CHICAGO — Nissei Plastic Industrial Co. Ltd. has opened a new, 11,000-square-foot factory to make large-tonnage injection molding machines at its headquarters city of Nagano, Japan, Nissei President Tsukasa Yoda said at NPE 1997 in Chicago.
Construction was completed June 4 on the $6 million factory, Yoda said. The first machine manufactured at the plant, a press with 1,430 tons of clamping force, was scheduled to be shipped this month.
The plant will assemble machines with clamping forces of 400-1,430 tons.
``We're very busy. We need more space for assembly,'' Yoda said at a press conference at Nissei's booth June 18 during the show.
Nissei, which is celebrating its 50th anniversary this year, sold its 70,000th injection press March 25. Yoda said he expects Nissei to sell more than 3,600 injection molding machines in 1997, about 400 presses more than last year.
He said Nissei sells about 800 machines a year in North America, through Nissei America Inc. of Anaheim, Calif.
Yoda said 1996 was slow until late in the year.
``From October on, it was very, very busy,'' he said.
Yoda said Nissei holds a special ceremony for employees in Nagano when the company passes each 10,000-machine mark.
At NPE, held June 16-20, the largest Nissei press was a 720-ton representative from its FV9110 series. The line boasts a newly designed injection mechanism and larger injection stroke to screw diameter ratio and screw length to diameter ratio.
The plasticizing capacity has been improved by about 20 percent, and accuracy and injection response are improved, the company said.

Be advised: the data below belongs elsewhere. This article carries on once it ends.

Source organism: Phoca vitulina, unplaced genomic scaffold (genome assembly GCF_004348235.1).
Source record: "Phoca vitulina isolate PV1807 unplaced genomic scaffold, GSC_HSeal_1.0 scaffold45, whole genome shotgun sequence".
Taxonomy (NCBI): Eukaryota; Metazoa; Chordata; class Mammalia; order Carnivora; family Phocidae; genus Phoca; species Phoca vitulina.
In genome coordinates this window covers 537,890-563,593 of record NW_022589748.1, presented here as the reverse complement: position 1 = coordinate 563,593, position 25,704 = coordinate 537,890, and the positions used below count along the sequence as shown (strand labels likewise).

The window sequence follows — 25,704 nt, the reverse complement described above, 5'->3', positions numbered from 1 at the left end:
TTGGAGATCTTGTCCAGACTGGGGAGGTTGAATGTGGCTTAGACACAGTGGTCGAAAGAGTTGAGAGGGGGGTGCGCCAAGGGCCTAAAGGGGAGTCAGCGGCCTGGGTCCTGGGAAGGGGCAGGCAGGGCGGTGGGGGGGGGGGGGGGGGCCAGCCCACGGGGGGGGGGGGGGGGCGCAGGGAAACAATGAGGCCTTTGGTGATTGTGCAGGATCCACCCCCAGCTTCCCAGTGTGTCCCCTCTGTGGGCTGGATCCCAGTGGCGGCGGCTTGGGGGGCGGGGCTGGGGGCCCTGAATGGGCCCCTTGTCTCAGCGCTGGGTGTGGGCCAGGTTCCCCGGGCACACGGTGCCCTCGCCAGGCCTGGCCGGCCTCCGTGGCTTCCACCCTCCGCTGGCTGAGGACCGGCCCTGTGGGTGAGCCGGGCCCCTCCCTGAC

Although a Nissei news release called the big-machine factory ``part of a comprehensive re-evaluation of [Nissei's] large injection molding production facilities,'' Yoda, speaking at the press conference, said Nissei does not plan a huge presence in very large machines.
Nissei has made large machines before, including an experimental 4,000-ton press, Yoda said. But the market for machines over 1,000 tons is not that big, and Nissei's main market will continue to be small and midsize machines, he said.
Expanded big-press manufacturing helps Nissei serve existing customers better, according to Yoda.
``Some customers want to have all machines of the same brand. In those cases we have to supply,'' Yoda said, speaking through an interpreter.
Turning to the issue of electric machines, Nissei showed two of its new Elject presses in Chicago, with clamping forces of 44 tons and 198 tons. Servo motors run injection, metering, mold opening and closing, and ejection. Nissei makes Elject presses up to 398 tons.
Yoda said Nissei has sold just one Elject to a U.S. customer. Most of them go to Japan. Yoda thinks electrics will remain a niche market, and not find broad appeal.
``Nissei will make an effort to sell electric machines, but only to a limited field,'' Yoda said.
He said Nissei will make electrics in larger sizes, but plans are not final yet.
Nissei showed 14 injection molding machines at NPE. Some highlights:
Its high-speed FC series machine for molding thin-wall products and food containers. Two FC machines were shown, of 198 tons and 397 tons. The machines feature Nissei's Triplemelt injection unit.
Also in thin-wall molding, a 154-ton UH1500-140 injection molding machine that boasts an injection speed of 1,500 millimeters per second, according to the company.
A 110-ton, vertical-clamp insert molding machine with a rotary table. The clamping mechanism has three tie bars instead of the conventional four, so the turning platen's diameter is larger and the platen can accommodate molds with different fitting sizes. Rotating speed also is increased by 20 percent, the company said.
A DC120-9A press for molding two materials. Nissei said the machine uses two pistons, instead of the traditional single piston, so clamping force is transmitted to the center of both mold faces, to provide the ideal mold clamping for the injection pressure.
An injection press molding digital versatile discs from polycarbonate. The DVDs measure 0.6mm thick and 120mm in diameter.